Design, fabrication and characterization of integrated optical elements and circuits for telecommunication and optical biosensors using ion beam techniques

Nyomtatóbarát változatNyomtatóbarát változat
PhD típus: 
Fizikai Tudományok Doktori Iskola
Év: 
2017/2018
Témavezető: 
Név: 
Bányász István
Email cím: 
banyasz.istvan@wigner.mta.hu
Intézet: 
Wigner Fizikai Kutatóközpont, Szilárdtestfizikai és Optikai Intézet
Beosztás: 
tudományos főmunkatárs
Tudományos fokozat: 
fizikai tudomány kandidátusa
Konzulens: 
Név: 
Koppa Pál
Email cím: 
koppa@eik.bme.hu
Intézet: 
Fizika Intézet
Beosztás: 
egyetemi tanár
Tudományos fokozat: 
MTA doktora
Leírás: 

Photonics technology is in the process of entering many traditional electronics markets. It started in telecommunications and data centers. More recently it has been spreading to sectors like precision instrumentation, sensing, aerospace, automotive, health-care and defense.  Photonic integration has been revolutionizing optics in the latest two decades in a similar way as integrated circuits revolutionized electronics in some over 50 years ago.

 

Figure 1.  Structure of on ion implanted planar waveguide obtained by  SRIM simulation and  spectroscopic ellipsometry.

Optical industry has been concentrated on the improvement of the properties of single components for a long time, investing a lot in finding the best materials, and refining techniques to obtain various devices. Currently photonics companies produce optical chips using standard fabrication processes and materials to make all kinds of devices.

 

 

The successful candidate will join a multinational ad-hoc team, performing

research work to develop a novel technology for photonic integrated circuit fabrication using only ion beam implantation and irradiation techniques.

 

Intensive researches in this field began in 2004. Some of the most important results obtained so far are:  Fabrication of channel waveguides [1] and planar waveguides [2] in Er: TeO2-Ge2O3 optical glass, using MeV energy nitrogen ion implantation.

 

The Ph.D. student will have the possibility to participate in the implantation/irradiation of the new samples at the new ion nanobeam line of the MTA Atomki Research Centre (Debrecen, Hungary), as well as in the Tandetron Laboratory of the Řež Nuclear Research Institute (Czech Republic).

His or her main research tasks will be the design and the optical and functional characterizations of the integrated optical elements and circuits, using the following techniques:

-          Classical microscopy (interference, phase contrast, INTERPHAKO, DIC)

-          M-line spectroscopy (using a METRICON 2010M Prism Coupler)

-          Spectroscopic ellipsometry

-          Micro Raman spectroscopy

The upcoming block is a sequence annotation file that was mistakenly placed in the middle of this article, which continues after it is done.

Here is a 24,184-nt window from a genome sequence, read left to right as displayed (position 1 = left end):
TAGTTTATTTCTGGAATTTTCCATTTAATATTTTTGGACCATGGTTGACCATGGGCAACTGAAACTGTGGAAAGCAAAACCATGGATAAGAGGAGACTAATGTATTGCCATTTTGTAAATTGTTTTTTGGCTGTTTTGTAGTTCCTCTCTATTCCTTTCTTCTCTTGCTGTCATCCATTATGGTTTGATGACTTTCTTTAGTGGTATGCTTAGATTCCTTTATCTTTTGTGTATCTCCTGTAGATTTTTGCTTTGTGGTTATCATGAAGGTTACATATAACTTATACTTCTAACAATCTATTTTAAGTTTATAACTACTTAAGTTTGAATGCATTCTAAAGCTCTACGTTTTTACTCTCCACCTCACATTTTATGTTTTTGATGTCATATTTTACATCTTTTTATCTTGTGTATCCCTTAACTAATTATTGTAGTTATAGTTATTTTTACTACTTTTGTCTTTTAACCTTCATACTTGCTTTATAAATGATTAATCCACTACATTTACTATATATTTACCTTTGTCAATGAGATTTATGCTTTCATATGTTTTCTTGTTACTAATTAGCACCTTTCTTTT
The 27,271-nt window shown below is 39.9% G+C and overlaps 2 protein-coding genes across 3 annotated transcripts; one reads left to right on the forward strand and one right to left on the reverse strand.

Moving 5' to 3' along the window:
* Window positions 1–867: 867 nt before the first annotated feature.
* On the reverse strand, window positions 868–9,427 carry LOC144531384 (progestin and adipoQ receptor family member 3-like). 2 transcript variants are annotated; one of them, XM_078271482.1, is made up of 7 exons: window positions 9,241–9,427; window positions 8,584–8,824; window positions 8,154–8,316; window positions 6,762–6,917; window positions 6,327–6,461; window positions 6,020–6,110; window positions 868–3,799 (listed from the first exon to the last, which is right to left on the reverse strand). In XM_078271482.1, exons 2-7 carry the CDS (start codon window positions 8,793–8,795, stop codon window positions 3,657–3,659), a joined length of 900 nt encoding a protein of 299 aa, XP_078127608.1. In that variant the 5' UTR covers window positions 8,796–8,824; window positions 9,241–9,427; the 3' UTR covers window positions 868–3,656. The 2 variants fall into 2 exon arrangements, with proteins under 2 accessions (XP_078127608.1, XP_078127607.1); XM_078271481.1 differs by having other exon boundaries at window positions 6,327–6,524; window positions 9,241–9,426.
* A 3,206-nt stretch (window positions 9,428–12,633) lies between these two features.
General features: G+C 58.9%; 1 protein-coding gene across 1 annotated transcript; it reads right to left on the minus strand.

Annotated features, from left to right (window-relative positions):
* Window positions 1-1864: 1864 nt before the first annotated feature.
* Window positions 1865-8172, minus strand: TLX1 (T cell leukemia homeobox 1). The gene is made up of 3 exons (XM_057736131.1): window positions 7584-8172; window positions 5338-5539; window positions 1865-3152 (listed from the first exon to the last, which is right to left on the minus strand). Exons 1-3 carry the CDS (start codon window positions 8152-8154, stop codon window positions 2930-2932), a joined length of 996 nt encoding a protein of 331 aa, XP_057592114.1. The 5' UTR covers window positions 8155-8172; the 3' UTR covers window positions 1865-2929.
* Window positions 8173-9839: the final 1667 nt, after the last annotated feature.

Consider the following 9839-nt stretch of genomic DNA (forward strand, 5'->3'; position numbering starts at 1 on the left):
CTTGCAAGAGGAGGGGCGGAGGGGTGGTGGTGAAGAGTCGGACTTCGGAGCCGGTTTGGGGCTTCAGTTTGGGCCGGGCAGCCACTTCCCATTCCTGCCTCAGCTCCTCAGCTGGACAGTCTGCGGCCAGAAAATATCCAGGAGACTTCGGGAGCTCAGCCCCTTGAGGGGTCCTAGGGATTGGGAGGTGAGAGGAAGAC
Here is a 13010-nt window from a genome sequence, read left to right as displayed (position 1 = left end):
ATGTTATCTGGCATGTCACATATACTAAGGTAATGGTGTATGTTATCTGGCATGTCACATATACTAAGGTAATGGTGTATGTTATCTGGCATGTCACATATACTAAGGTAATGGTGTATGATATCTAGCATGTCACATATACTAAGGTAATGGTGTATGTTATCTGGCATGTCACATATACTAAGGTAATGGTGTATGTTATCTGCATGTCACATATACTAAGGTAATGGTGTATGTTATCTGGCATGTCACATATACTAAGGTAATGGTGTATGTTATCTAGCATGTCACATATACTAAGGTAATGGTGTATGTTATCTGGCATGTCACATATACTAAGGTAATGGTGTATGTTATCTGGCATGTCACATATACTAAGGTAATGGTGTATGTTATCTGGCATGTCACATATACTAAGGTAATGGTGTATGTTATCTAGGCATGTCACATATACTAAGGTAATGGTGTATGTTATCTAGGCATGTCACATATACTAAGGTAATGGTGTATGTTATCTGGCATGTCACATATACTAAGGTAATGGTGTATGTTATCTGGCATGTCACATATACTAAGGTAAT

-          IonoluminescencePhotonics technology is in the process of entering many traditional electronics markets. It started in telecommunications and data centers. More recently it has been spreading to sectors like precision instrumentation, sensing, aerospace, automotive, health-care and defense.  Photonic integration has been revolutionizing optics in the latest two decades in a similar way as integrated circuits revolutionized electronics in some over 50 years ago.

 

Figure 1.  Structure of on ion implanted planar waveguide obtained by  SRIM simulation and  spectroscopic ellipsometry.

Optical industry has been concentrated on the improvement of the properties of single components for a long time, investing a lot in finding the best materials, and refining techniques to obtain various devices. Currently photonics companies produce optical chips using standard fabrication processes and materials to make all kinds of devices.

 

 

The successful candidate will join a multinational ad-hoc team, performing

research work to develop a novel technology for photonic integrated circuit fabrication using only ion beam implantation and irradiation techniques.

 

Intensive researches in this field began in 2004. Some of the most important results obtained so far are:  Fabrication of channel waveguides [1] and planar waveguides [2] in Er: TeO2-Ge2O3 optical glass, using MeV energy nitrogen ion implantation.

 

The Ph.D. student will have the possibility to participate in the implantation/irradiation of the new samples at the new ion nanobeam line of the MTA Atomki Research Centre (Debrecen, Hungary), as well as in the Tandetron Laboratory of the Řež Nuclear Research Institute (Czech Republic).

His or her main research tasks will be the design and the optical and functional characterizations of the integrated optical elements and circuits, using the following techniques:

-          Classical microscopy (interference, phase contrast, INTERPHAKO, DIC)

-          M-line spectroscopy (using a METRICON 2010M Prism Coupler)

-          Spectroscopic ellipsometry

-          Micro Raman spectroscopy

-          Ionoluminescence

Elvárások: 

The ideal candidate must have a good command of everyday and scientific English.  He or she has to be familiar with computer codes for the control and evaluation of experiments, must be willing to continue learning, be laborious, must have his or her own ideas concerning research.

Munkahely neve: 
BME, TTK, Fizikai Intézet, Atomfizika Tanszék
Munkahely címe: 
1111 Budapest, Budafoki út 8.